The Ultimates Comic Series Review
By Stu

With the white-hot success of their Ultimate Spider-Man and Ultimate X-Men titles, Marvel decided to set a new book in this new universe, this time based on The Avengers. I remember being excited about this news as soon as I heard it, because I thought The Avengers were actually pretty cool, but always lacked a special something, perhaps because the majority of it’s roster was a who’s who of “we can’t support or own books” … personally. I thought the team needed streamlined and was in dire need of a revamp.

Luckily, the magnificent Mark Millar was brought in to write the book and since day one, it’s been one of, if not the biggest hit Marvel has ever had. Despite it’s absolutely appalling release schedule, the book now dubbed The Ultimates (just what were the mainstream group avenging?) has become a critical and commercial goldmine.

Despite featuring numerous of the same characters, the two worlds are completely different from one another and fans have debated which one they prefer. Some don’t prefer the rather cynical tone that is featured in the book, but I find they’re missing the point. The group was created as a Government response to possible super criminal attacks, essentially planning for an utter disaster. I don’t see how the book can be happy go lucky. I personally find the tone to be perfect and the characters to be highly interesting, especially as most of them are succumbing the pressures of their jobs, or even, their lack of jobs.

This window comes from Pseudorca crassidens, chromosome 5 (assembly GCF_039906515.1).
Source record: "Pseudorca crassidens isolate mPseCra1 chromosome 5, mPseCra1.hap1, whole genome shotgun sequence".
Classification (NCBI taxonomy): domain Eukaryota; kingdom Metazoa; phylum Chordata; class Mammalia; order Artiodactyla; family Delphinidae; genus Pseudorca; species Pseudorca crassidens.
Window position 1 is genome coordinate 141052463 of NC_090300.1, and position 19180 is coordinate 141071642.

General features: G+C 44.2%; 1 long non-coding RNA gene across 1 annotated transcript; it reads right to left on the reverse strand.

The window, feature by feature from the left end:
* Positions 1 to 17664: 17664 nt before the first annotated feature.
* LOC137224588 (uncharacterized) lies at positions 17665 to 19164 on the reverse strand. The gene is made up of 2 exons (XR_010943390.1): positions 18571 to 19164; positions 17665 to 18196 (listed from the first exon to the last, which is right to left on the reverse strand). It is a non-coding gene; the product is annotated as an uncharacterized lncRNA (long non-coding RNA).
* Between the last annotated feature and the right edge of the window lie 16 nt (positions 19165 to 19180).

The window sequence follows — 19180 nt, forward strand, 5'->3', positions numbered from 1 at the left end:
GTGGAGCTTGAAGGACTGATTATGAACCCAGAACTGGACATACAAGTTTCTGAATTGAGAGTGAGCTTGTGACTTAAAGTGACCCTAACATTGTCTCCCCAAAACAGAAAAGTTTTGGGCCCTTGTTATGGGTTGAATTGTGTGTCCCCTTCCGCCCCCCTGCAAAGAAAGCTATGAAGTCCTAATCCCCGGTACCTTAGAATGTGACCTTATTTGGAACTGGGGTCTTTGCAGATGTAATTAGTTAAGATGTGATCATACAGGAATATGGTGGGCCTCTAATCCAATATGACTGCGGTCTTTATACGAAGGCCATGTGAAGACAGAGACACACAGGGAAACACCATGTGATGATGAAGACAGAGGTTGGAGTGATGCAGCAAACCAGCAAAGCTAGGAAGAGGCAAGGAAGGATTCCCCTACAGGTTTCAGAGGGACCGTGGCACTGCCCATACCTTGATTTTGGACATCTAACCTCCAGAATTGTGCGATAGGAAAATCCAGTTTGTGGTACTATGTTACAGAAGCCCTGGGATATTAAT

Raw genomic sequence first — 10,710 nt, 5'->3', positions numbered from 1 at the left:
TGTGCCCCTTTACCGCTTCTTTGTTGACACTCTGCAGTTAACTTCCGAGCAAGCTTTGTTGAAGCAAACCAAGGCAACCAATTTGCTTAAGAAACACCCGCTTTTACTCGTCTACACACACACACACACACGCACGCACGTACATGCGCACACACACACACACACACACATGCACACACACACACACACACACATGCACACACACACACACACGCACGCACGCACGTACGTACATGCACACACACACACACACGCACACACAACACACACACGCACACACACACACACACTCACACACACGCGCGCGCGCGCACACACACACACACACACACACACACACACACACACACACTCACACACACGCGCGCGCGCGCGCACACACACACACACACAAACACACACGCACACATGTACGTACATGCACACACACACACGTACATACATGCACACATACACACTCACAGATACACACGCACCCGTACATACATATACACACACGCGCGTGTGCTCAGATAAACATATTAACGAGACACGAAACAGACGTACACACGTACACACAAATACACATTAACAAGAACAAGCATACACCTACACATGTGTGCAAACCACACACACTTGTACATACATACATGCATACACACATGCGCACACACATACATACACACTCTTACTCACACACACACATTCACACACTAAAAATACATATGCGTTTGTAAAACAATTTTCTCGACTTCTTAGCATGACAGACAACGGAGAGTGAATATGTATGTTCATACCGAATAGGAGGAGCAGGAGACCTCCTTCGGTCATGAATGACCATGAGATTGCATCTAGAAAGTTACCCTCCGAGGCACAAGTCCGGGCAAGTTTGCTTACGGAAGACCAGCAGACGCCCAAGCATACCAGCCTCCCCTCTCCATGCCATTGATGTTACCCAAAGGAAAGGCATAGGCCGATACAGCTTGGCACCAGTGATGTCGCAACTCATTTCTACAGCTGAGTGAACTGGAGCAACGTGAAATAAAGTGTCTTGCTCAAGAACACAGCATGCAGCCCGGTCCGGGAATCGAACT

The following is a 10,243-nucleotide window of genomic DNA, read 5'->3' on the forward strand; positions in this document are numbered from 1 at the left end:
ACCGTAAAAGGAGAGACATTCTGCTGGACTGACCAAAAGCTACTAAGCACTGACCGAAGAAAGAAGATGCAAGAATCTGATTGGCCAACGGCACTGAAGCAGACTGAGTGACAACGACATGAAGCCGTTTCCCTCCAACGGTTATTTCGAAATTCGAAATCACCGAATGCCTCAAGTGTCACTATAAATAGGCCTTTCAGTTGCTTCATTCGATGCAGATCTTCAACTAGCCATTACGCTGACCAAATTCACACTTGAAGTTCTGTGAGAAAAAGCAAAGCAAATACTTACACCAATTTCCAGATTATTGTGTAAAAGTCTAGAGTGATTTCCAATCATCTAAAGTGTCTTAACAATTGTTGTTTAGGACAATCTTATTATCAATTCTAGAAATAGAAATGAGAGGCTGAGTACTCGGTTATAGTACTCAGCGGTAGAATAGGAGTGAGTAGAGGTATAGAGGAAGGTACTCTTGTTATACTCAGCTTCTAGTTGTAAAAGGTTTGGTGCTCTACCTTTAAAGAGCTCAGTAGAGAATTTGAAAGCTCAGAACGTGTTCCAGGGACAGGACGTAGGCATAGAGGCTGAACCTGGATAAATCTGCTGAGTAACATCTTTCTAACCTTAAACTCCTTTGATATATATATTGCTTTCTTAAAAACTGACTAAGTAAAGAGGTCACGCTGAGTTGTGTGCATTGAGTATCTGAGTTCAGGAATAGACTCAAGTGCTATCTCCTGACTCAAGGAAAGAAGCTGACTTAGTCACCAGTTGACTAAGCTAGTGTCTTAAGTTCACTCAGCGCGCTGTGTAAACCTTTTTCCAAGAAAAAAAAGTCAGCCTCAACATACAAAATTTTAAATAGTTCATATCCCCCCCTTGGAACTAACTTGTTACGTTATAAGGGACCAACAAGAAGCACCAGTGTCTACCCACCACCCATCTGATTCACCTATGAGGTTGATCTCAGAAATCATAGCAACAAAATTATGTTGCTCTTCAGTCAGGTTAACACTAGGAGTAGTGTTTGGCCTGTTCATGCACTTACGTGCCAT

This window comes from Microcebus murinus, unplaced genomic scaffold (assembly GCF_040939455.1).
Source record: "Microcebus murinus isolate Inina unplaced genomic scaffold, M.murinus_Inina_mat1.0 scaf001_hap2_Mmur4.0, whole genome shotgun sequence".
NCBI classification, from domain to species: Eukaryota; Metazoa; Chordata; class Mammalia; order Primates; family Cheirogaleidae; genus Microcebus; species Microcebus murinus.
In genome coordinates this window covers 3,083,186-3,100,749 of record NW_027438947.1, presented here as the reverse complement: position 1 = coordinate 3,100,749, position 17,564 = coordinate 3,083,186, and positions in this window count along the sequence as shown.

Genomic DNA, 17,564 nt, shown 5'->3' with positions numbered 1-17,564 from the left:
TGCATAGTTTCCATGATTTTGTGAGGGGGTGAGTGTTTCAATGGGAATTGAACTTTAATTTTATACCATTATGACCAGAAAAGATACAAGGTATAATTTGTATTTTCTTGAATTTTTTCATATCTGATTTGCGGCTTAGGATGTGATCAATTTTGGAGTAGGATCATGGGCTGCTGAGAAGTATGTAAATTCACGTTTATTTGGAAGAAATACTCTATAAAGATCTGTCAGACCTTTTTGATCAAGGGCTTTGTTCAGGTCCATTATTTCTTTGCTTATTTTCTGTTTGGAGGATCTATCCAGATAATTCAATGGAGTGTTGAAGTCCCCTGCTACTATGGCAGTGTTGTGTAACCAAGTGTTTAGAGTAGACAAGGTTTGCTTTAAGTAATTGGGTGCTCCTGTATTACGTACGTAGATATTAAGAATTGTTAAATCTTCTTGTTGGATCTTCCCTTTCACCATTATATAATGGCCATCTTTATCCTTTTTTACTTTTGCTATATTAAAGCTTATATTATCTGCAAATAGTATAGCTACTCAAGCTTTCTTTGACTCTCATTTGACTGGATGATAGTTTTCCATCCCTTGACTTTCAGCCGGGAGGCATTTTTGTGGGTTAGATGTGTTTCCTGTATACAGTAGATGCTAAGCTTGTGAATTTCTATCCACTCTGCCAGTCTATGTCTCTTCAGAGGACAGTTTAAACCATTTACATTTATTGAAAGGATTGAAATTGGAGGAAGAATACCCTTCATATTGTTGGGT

Whilst setting up the team was a rather unique story in itself, the thing I really thought set this book apart from the rest is Banner’s frustrated mine having idea to have them fight The Hulk as their claim to be superheroes because people were complaining that the group wasn’t worth the budget they were receiving. Speaking of the fight, wow! Whilst I find Hitch to be one of the most overrated artists in the business, he really went to town on that fight and it looked spectacular. Everything from Captain America kicking the crap out of Hulk, to the destroyed buildings and rubble and Iron Man’s wrecked armour, it all looked beautiful.

A lot of people were originally turned off by how far the characters were from the original, 616 version. I’m all for a bit of variety, and to be blunt, I like these newer versions more. Captain America feels like more of a leader here to me, thanks in no small part to an utterly fantastic World War II sequence and the brilliant “Because he thinks parachutes are for girls” line. Iron Man isn’t quite the tortured alcoholic we’ve come to know, but I get the feeling he soon will be. I actually found Tony to be a very likeable character here, Jarvis taunts aside. I also thought the brain tumour was a nice touch, as I felt the battered heart idea was another one of those things that needed a little tweaking in this day and age.

Whilst these two, my favourite Avengers, for the record, are quite similar to the ‘normal’ versions, the others are where we start straying away. Bruce Banner is no longer the innocent scientist saving a young teen from an unstoppable gamma bomb, he’s an under appreciated, nervous wreck of a scientist who became The Hulk when he became impatient and tested his super solider formula on himself, resulting in his “you wouldn’t like me when I’m angry” persona. I thought it was sheer genius to have Captain American, The Hulk and Spider-Man’s origin’s intertwined with each other and each being a result of different super soldiers formulas. It simply makes everything a lot clearer and adds a sense of believability to it all.

Personally I don’t think it’s possible to beat this opening arc for terms of drama, tone and action. It simply has everything you could want in a single story. In some senses, it plays out like the perfect Avengers movie, providing you have a couple of $100 million invested in it, of course.

Simply put, The Ultimates is one of the finest comics of our time. Hopefully the animated version will be just as entertaining.